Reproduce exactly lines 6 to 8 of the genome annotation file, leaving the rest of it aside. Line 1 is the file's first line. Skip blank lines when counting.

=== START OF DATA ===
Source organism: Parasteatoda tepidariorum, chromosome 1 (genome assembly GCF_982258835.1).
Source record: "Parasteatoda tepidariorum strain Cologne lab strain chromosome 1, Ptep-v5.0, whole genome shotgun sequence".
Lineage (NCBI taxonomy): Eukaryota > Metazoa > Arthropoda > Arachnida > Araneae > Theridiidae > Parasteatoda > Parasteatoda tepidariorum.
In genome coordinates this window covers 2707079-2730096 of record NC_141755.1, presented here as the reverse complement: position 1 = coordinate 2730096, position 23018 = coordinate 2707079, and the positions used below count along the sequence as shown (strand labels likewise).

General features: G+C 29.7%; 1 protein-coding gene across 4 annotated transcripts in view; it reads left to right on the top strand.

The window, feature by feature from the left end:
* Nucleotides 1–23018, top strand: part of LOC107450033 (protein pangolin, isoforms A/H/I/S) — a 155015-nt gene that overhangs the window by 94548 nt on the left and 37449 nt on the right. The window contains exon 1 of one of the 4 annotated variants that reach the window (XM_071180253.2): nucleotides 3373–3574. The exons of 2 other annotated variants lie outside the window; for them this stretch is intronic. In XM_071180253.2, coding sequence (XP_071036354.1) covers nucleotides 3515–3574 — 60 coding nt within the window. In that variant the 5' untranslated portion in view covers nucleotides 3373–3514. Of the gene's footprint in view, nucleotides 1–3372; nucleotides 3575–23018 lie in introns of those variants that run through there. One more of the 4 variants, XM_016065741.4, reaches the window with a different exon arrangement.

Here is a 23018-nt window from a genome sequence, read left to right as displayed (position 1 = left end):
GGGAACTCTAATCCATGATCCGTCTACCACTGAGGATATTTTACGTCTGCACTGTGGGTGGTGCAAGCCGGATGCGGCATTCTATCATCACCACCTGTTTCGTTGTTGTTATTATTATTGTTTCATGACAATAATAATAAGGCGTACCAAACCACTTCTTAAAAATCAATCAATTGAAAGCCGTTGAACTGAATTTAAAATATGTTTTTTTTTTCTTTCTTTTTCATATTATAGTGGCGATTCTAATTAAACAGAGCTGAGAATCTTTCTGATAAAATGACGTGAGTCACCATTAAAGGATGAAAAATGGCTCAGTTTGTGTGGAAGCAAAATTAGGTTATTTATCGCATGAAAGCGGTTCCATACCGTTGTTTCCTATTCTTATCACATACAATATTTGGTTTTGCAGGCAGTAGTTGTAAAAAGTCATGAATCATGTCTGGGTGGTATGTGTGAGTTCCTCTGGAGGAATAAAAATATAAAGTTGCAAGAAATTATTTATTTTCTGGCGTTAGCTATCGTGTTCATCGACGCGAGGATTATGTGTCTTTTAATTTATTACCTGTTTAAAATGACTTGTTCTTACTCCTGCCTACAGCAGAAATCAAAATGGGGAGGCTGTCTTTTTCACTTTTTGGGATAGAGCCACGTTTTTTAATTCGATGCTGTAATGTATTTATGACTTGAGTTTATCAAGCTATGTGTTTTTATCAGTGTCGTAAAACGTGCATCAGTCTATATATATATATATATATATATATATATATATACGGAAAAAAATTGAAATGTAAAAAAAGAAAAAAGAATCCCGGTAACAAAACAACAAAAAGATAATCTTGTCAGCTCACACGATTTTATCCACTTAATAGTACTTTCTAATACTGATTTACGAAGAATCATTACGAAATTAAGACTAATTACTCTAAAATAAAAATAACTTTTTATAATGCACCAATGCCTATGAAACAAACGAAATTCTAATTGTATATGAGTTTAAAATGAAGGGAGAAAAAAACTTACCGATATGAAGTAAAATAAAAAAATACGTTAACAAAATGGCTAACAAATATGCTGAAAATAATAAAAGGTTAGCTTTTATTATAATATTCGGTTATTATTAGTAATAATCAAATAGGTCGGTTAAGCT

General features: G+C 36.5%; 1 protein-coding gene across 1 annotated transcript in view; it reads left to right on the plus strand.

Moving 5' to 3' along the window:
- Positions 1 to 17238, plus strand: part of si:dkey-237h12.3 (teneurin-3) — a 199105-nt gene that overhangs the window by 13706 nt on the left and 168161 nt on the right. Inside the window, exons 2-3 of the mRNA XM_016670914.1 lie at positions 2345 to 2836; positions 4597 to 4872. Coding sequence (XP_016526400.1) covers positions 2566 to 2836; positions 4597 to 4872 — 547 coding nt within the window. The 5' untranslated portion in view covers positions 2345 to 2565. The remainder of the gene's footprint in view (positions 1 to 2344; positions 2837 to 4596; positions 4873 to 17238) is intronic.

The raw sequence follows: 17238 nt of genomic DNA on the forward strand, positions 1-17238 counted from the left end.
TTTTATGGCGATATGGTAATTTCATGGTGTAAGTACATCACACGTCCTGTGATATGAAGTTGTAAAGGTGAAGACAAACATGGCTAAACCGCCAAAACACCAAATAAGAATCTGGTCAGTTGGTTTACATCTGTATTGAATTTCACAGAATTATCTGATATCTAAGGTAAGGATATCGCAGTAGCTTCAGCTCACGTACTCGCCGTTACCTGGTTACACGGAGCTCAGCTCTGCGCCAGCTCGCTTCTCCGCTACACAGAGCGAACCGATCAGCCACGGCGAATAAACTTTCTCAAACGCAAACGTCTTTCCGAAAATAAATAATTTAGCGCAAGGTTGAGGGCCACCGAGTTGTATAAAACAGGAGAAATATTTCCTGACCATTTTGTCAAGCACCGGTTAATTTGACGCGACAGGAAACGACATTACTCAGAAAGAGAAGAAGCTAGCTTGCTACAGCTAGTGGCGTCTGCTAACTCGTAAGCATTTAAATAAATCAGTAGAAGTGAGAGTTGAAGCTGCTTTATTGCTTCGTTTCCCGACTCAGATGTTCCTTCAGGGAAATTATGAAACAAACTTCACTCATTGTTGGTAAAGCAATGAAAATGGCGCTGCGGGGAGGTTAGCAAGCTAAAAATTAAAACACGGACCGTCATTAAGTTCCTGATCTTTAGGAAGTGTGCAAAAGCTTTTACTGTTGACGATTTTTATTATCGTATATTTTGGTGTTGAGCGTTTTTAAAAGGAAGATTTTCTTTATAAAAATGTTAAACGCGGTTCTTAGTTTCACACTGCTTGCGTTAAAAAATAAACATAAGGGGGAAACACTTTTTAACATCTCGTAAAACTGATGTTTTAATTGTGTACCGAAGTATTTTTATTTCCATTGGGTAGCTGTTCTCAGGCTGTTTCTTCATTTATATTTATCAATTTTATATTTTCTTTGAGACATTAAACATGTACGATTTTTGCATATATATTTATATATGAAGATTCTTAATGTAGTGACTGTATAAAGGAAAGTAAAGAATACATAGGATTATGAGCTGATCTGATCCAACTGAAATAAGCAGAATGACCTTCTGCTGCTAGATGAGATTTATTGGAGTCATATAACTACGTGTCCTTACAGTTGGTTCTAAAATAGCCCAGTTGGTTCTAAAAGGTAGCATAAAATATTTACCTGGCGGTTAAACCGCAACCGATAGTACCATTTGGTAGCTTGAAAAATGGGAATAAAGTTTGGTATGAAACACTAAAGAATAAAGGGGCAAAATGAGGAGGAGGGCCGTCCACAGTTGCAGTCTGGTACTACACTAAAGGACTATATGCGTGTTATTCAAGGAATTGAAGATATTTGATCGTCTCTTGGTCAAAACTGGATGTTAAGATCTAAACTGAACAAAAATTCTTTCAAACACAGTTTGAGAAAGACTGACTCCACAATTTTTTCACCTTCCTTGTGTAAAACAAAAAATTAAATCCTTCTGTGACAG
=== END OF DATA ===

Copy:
The window, feature by feature from the left end:
* Nucleotides 1–23018, top strand: part of LOC107450033 (protein pangolin, isoforms A/H/I/S) — a 155015-nt gene that overhangs the window by 94548 nt on the left and 37449 nt on the right. The window contains exon 1 of one of the 4 annotated variants that reach the window (XM_071180253.2): nucleotides 3373–3574. The exons of 2 other annotated variants lie outside the window; for them this stretch is intronic. In XM_071180253.2, coding sequence (XP_071036354.1) covers nucleotides 3515–3574 — 60 coding nt within the window. In that variant the 5' untranslated portion in view covers nucleotides 3373–3514. Of the gene's footprint in view, nucleotides 1–3372; nucleotides 3575–23018 lie in introns of those variants that run through there. One more of the 4 variants, XM_016065741.4, reaches the window with a different exon arrangement.

Here is a 23018-nt window from a genome sequence, read left to right as displayed (position 1 = left end):